The analysis of Fatality Analysis Reporting System (FARS) data conducted for this report uncovered several details about fatalities in rural road crashes and what risky driving behaviors are key factors:
- Everyone is at risk on rural roads. However, men are involved much more than women (more than two to one), mirroring their overinvolvement in crashes of all types. During the five-year period, 59,793 men died in rural road crashes compared to 25,151 women.
- The youngest drivers are at particular risk on rural roads. Although fatalities on rural roads involving 14-15-year-old drivers had declined between 2016 and 2019, they spiked in 2020, with rural fatalities for these young teen drivers jumping by 57%, mirroring the national uptick in roadway deaths in the first year of the pandemic.
- The risk to young drivers does not dissipate when they turn 18 years old. Instead, they continue to crash and die on rural roads well into their twenties – and at exceptionally high rates, the highest of any age group. Fatality rates then decline with age until the mid-forties when they climb again. Adults ages 65 and older make up 19% of the rural population but accounted for 21% of rural road deaths. This will only increase with the graying of the rural population.
- A lack of seat belt use is a hallmark of fatalities on rural roads. More than half (58%) of U.S. motor vehicle occupants killed in rural road crashes during the five-year period were unrestrained. By comparison, in 2020, 51% of all road fatalities were unbelted.
- Speeding is a safety problem on all types of roads, but especially in rural areas, where it was a factor in 27% of deaths. Nearly half (46%) of fatalities in crashes that involved speeding occurred on rural roads. Additionally, states with high maximum speed limits tend to have higher per capita rates of fatalities on rural roads than states with lower maximum speed limits.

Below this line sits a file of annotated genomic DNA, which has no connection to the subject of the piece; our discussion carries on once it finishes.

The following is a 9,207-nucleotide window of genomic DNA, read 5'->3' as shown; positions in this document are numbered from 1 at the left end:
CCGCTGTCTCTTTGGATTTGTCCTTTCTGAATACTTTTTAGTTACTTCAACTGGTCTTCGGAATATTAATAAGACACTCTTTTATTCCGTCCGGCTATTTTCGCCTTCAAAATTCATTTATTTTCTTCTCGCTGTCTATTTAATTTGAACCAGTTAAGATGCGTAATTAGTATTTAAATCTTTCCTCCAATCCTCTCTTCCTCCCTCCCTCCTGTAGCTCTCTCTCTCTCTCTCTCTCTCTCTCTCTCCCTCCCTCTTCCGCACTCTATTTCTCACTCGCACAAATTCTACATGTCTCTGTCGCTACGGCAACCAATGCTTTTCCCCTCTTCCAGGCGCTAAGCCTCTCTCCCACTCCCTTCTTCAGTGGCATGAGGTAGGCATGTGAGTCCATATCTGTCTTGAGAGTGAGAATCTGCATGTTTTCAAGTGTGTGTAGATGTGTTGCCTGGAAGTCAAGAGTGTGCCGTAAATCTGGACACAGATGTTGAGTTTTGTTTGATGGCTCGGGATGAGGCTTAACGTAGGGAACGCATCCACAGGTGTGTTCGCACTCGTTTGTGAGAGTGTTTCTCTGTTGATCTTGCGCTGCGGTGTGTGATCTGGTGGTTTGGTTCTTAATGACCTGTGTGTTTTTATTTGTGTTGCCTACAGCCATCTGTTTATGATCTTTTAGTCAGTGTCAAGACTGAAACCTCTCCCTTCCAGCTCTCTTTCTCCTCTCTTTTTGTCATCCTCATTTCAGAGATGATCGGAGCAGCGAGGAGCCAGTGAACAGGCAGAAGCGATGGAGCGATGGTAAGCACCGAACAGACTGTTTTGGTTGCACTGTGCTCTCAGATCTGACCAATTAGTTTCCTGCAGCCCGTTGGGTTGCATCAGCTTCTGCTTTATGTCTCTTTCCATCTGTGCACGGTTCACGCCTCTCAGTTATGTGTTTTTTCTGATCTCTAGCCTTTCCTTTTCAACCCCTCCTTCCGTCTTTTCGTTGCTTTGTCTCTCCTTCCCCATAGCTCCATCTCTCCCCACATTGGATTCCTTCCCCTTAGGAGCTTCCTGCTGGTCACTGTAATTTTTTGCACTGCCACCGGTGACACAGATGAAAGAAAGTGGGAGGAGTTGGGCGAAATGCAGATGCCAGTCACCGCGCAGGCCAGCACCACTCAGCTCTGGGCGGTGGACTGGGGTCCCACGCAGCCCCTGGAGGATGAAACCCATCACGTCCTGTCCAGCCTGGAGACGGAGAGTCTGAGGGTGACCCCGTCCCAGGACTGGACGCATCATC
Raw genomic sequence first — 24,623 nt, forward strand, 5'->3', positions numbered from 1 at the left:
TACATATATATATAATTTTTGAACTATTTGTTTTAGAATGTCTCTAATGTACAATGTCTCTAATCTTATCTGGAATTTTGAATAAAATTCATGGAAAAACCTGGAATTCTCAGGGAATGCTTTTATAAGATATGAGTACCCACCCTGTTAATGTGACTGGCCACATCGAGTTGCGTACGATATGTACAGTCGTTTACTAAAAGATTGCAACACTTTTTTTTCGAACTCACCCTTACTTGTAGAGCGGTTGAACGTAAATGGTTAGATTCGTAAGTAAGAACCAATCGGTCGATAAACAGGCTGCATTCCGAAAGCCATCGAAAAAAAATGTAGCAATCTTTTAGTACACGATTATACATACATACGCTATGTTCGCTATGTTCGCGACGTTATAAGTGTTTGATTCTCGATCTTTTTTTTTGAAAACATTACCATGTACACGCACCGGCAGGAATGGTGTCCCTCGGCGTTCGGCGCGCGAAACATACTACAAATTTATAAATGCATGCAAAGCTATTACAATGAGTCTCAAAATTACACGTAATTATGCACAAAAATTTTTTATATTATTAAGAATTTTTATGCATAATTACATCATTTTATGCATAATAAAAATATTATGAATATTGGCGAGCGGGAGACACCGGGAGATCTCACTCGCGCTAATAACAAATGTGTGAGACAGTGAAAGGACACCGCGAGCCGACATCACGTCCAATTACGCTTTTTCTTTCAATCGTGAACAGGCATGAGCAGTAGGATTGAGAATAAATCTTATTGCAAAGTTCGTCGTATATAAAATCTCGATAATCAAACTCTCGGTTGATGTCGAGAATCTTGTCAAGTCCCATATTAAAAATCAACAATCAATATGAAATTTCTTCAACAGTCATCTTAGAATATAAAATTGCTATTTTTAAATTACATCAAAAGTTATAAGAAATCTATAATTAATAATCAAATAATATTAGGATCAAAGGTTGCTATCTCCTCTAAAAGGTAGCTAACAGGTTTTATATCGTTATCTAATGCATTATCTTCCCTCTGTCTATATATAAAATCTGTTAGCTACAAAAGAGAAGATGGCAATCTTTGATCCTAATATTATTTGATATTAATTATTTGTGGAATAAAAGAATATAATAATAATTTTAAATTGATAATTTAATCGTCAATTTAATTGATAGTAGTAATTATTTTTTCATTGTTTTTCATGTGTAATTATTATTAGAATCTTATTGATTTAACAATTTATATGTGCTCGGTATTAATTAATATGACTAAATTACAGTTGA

- Alcohol and drug use are also key factors, as 43% of alcohol-related motor vehicle fatalities occurred on a rural road. Drug-impaired drivers killed 2,644 people on rural roads in 2020, but that figure is likely an undercount, as nearly twice as many crash deaths (5,335) have no information about potential drug involvement.
- Of all fatalities that involved distraction, 46% occurred on rural roads – far more than the population would predict. At least 7,699 people died on rural roads in crashes involving driver distraction over the five-year period, although data are limited because distraction can be difficult for law enforcement or crash scene investigators to ascertain.
The report and its findings will be discussed in detail at the GHSA 2022 Annual Meeting in Louisville, Ky. During a general session panel discussion on Tuesday afternoon, September 20, safety experts from NHTSA, the National Center for Rural Road Safety, Toxcel, the Wyoming Department of Transportation Highway Safety Office and the Family, Career and Community Leaders of America will discuss the barriers to rural road safety and how states can overcome them. More information about that session and the Annual Meeting can be found on the GHSA website.